Drones and sonar technology were deployed in Indonesia to search for a Lion Air passenger aircraft that crashed into the sea on Monday [1
There were no signs of survivors, but debris and personal belongings were collected from the water.
There are still no signs that the plane crashed 13 minutes after launch.
Officials said the Boeing 737 pilot had requested to return to Soekarno-Hatta airport just 13 minutes after the flight, shortly before losing contact with air traffic control.
A BBC technical log showed that the plane had hit Bali from Jakarta the day before.
The log showed that one instrument was "unreliable" and the pilot had to hand over to the first officer.
Lion Air CEO Edward Sirait said on Tuesday that the aircraft had been repaired before take-off.
Flight JT 610 was heading towards the western city of Pangkal Pinang on Monday, but had trouble immediately
Thirteen minutes after the flight, it suddenly accelerated and lost altitude, falling into the Java Sea, northeast of Jakarta.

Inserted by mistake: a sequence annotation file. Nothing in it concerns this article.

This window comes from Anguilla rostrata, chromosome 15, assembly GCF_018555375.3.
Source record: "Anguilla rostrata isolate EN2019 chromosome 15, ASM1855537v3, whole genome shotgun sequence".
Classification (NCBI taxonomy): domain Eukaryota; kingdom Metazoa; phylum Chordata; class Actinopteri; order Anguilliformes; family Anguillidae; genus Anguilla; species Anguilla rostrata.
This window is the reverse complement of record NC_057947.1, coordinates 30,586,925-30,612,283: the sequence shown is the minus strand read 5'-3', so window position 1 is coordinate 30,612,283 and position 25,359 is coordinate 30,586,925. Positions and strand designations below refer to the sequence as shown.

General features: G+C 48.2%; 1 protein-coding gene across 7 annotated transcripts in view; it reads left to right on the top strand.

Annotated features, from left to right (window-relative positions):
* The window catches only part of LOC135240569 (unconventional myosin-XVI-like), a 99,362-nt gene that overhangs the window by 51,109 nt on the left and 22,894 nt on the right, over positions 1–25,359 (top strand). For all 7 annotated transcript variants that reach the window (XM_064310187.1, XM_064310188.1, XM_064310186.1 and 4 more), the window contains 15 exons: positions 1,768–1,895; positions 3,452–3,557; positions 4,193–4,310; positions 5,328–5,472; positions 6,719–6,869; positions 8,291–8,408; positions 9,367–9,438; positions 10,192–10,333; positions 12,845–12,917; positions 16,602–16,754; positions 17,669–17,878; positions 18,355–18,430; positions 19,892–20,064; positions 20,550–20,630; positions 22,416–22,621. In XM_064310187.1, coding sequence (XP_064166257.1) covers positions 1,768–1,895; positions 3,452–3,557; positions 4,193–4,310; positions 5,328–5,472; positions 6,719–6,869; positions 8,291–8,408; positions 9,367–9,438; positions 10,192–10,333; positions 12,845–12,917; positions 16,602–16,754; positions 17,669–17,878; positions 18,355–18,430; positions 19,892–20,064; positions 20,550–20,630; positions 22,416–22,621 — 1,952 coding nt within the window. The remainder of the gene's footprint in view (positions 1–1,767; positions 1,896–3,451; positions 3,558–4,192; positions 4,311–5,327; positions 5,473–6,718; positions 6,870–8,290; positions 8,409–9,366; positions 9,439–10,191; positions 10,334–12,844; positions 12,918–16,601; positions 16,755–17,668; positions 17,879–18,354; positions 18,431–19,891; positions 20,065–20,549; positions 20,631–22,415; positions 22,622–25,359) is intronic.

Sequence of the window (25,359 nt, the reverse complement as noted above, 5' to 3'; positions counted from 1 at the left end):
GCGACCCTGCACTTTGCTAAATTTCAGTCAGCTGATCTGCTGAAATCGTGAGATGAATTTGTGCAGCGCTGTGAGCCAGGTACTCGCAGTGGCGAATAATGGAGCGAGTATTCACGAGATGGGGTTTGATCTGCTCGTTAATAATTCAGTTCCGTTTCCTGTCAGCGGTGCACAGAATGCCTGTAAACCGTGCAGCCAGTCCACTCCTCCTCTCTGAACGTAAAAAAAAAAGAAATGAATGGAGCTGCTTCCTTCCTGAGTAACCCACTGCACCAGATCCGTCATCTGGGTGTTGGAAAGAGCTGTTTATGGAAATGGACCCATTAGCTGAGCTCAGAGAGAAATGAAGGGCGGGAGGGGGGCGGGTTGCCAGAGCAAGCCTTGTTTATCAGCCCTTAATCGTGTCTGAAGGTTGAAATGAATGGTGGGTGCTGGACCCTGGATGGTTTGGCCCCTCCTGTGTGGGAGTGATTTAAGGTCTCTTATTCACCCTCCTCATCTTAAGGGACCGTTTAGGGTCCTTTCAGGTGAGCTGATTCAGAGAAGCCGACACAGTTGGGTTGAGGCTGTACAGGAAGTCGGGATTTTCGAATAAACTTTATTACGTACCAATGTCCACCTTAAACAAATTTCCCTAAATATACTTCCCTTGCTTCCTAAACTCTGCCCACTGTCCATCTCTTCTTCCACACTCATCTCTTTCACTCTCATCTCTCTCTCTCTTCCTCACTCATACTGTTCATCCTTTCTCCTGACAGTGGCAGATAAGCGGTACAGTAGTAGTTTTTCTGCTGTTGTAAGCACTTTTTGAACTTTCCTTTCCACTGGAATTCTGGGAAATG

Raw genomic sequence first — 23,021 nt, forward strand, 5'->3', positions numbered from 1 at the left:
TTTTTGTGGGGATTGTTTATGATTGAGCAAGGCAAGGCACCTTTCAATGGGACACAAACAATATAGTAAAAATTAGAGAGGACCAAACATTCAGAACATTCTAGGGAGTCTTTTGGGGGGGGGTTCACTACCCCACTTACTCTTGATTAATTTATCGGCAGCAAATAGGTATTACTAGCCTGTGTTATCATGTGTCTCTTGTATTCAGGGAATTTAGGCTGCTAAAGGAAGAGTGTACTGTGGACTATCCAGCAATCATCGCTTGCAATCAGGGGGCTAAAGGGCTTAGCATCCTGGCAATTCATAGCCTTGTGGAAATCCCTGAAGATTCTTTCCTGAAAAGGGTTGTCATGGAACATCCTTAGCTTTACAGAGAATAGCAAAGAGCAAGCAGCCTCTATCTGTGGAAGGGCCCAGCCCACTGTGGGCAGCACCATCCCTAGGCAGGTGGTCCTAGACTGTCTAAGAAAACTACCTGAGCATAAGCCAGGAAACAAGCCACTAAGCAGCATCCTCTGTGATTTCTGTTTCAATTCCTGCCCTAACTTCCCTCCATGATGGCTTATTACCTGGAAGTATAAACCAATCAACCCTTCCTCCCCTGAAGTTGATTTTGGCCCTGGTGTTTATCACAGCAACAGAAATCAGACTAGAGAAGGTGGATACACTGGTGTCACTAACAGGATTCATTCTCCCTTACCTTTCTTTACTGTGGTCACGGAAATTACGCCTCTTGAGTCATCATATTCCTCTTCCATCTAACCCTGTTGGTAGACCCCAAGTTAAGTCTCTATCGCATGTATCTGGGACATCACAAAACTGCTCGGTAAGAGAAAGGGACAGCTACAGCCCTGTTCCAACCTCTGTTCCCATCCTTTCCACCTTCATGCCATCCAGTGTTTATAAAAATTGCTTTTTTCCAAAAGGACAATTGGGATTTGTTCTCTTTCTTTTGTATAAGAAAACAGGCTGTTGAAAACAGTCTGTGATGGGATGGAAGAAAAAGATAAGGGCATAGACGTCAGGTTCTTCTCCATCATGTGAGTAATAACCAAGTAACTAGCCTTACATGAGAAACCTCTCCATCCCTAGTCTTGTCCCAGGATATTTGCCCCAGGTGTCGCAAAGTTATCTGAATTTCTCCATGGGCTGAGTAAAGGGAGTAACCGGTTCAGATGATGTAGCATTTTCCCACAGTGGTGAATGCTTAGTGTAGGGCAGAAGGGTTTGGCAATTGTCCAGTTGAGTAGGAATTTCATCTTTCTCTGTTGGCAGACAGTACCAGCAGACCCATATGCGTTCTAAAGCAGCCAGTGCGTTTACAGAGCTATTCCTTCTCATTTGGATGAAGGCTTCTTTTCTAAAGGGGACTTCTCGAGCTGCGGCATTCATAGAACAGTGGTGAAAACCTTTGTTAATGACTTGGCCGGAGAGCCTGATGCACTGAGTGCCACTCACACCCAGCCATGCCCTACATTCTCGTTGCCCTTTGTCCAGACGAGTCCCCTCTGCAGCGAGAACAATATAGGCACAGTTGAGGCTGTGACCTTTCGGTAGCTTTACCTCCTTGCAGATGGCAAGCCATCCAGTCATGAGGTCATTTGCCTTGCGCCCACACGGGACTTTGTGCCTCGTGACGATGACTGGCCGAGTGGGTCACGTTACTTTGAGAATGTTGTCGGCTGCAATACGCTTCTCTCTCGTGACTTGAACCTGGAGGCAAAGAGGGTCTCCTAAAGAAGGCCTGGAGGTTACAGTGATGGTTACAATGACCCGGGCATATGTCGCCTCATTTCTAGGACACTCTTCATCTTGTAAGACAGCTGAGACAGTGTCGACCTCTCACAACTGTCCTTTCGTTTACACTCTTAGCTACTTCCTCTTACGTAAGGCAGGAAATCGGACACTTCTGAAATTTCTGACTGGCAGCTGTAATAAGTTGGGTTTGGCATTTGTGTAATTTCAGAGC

People who were on boats in the area at that time reported seeing them fall from the sky.
The head of the Indonesian Disaster Bureau, Sutopo Purwo Nugroho, said on Twitter that sonar equipment would be deployed in the waters near Karawang – the aircraft's last known contact point.
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"Hopefully we can find the wreck or hull this morning," said Soerjanto Tjahjono, head of the Indonesian road safety panel, Reuters news agency.
Investigators are also looking for the aircraft's black box recorder, which will provide vital flight data.
Search parties have taken body parts out of the water.
National Search and Rescue Leader Muhammad Syaugi told the local media 10 body bags were already filled and would be brought to Jakarta for identification.
Fourteen debris-filled bags – including shoes, a wallet, and various garments – were collected along with leftovers.
Another search official, Yusuf Latif, said earlier that it would be "a miracle" if survivors were found.
Sutopo also warned against counterfeits that have spread on social media, including images that users claimed had been taken by passengers in the last moments before the plane crashed.
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In a statement, Boeing expressed sympathy for the victims and families and said she was "ready to provide technical assistance in investigating accidents."
Indonesia, a vast archipelago, relies heavily on air travel but many of its airlines have a poor safety record.
There have been issues related to security and poor management in the past and has been closed to European airspace by 2016.